BANGOR, Maine — A week after selling a rare collection of annotated Massachusetts newspapers from the Revolutionary War era at auction, the Bangor Museum and History Center continues its plan for a resurgence in the Greater Bangor Region.
And BMHC executive director Jennifer Pictou wants to emphasize this strategic plan does not involve a “fire sale.”
“A couple weeks ago, the Portland Press [Herald] picked up on this and did a number on us, saying it was all for money and we’re just out to sell some stuff and make some money,” said Pictou. “We really want to make it a point to reassure the public that we’re not just selling things off. That’s not what we’re doing.”
“The reduction of objects in our collection is solely based on if it fits our mission and collection policy, if we have the space and ability to care for it, and if it meets our obligation to residents to maintain the preservation of Bangor’s history,” she added.
The plan has two goals: To consolidate and clean out items that have little significance to Bangor history or are too costly to maintain and preserve, and to promote the museum with a more noticeable presence in the Bangor area.
“Our maximum capacity is about 40,000 objects,” Pictou said. “We have a moratorium on collecting objects right now because we just don’t have any room.”
That’s not to say the museum won’t take any more items.
“We will continue to acquire things and uphold this historical integrity of Bangor,” said Pictou.
“And if they happen to be the size of a thimble or stamp, even better!” she joked.
Pictou said the Harbottle Dorr volume IV collection of annotated Massachusetts newspapers from 1772 to 1776, which the museum has owned for almost 100 years, is a perfect example of something that benefited the Bangor Museum more with its sale than its retention.
“That was a particularly tough decision for our board to make, but the bigger issue there is it did not directly relate to Bangor and its historical specifics,” Pictou explained. “They weren’t in a condition that was optimal for exhibit and we don’t currently have the space to exhibit such an artifact. And with the Massachusetts Historical Society, which already has volumes one through three, being the winning bidder, they now have the complete set and can display it and give it its proper exposure.”
Bangor Museum also made about $300,000 on the sale (winning bid was $300,000 and final cost with fees and taxes was $345,000). That’s likely much-needed money for the non-profit organization located at the Thomas A. Hill House at 159 Union Street.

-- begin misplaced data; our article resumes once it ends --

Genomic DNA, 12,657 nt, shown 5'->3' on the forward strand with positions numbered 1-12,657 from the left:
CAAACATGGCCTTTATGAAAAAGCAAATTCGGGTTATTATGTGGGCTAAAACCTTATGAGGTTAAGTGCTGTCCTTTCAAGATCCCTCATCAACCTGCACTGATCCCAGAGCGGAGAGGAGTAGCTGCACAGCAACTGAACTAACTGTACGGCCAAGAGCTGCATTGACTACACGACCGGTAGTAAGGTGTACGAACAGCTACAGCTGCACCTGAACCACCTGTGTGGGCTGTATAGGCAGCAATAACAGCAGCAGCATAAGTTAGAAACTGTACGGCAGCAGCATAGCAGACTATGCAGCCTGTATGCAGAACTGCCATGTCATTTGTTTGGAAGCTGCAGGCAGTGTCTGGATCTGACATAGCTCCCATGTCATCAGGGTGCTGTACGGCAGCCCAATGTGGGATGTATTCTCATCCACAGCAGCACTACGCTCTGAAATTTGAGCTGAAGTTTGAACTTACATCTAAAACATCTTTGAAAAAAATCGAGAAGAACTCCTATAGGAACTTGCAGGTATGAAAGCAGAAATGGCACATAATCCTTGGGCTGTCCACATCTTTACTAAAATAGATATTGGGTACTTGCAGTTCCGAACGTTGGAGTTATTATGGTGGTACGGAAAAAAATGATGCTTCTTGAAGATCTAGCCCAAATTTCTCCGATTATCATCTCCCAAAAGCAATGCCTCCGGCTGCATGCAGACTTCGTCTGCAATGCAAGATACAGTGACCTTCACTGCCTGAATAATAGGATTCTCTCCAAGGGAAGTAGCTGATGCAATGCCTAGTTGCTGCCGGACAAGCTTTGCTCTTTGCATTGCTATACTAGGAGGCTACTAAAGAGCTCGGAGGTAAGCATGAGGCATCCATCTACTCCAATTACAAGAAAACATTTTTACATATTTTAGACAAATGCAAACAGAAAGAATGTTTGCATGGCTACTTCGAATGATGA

“To help us with the rest of those 40,000 objects? Yes!,” said Pictou. “We still have space constraints, but the release of those newspapers does help trim our storage cost with climate controls, pest control issues, and other maintenance concerns.”
Pictou said the money will go back into the museum to help strengthen and preserve the items it already has.
Whether or not that money could be used to further renovate and develop the former Merchant’s Bank Building on Broad Street, which was donated to the museum by a Veazie couple six years ago, into a future home for the museum is unclear at present.
“It’s still on hold,” said Dana Lippitt, museum curator, referring to the renovation effort. “I don’t know what the plan is with that. I think the board is still looking at some options. We still own the building outright, we raised $3 million for renovations, and spent about $1.5 million, but it’s on our back burner right now.”
The four-story property facing West Market Square offers six times the space with about 12,000 square feet compared to 2,000 at Hill House.
“If it up were to me, I would dump the whole thing into the new building, but that’s my personal opinion,” said Lippitt. “There’s a board meeting coming up next month and we’ll see what they decide.”
October will mark the start of the next phase of the museum’s heightened promotional campaign, which kicked off April 30 with the Great Fire of 1911 exhibit that remains open through Sept. 30. That exhibit is housed in a temporary location at 73 Central Street. The museum will host Halloween-themed presentations Oct. 27 and Nov. 1 titled “Macabre Happenings at Hill House” and another titled “Embalming and Edgar Allen Poe” on Oct. 29.
The Macabre Happenings event will teach participants how to read portraits taken of the deceased, interpret epitaphs from Mount Hope Cemetery, decipher the language of memorial needlepoint, and explore the art of hair jewelry. The Embalming program will focus on Victorian funeral practices and early embalming techniques in this 90-minute program (at 3:30 p.m. and 7 p.m.). Participants will experience a dramatic reading of an H.P. Lovecraft short story and hear the tale of Samuel H. Dale, former owner and ghost said to haunt the Thomas A. Hill House.
“We’ll be opening our doors a little more and getting out into the public more with public programming,” Pictou said. “We want to take part in school programs as well as public meetings, presentations with schools, workshops, and talks and discussions with local clubs and organizations.”
The Bangor Museum and History Center is open 10 a.m. to 3 p.m. Tuesday through Saturday. Further information can be found on the museum’s web site at www.bangormuseum.org or by calling 942-1900. Admission is $3 per person and children under the age of 12 are admitted free.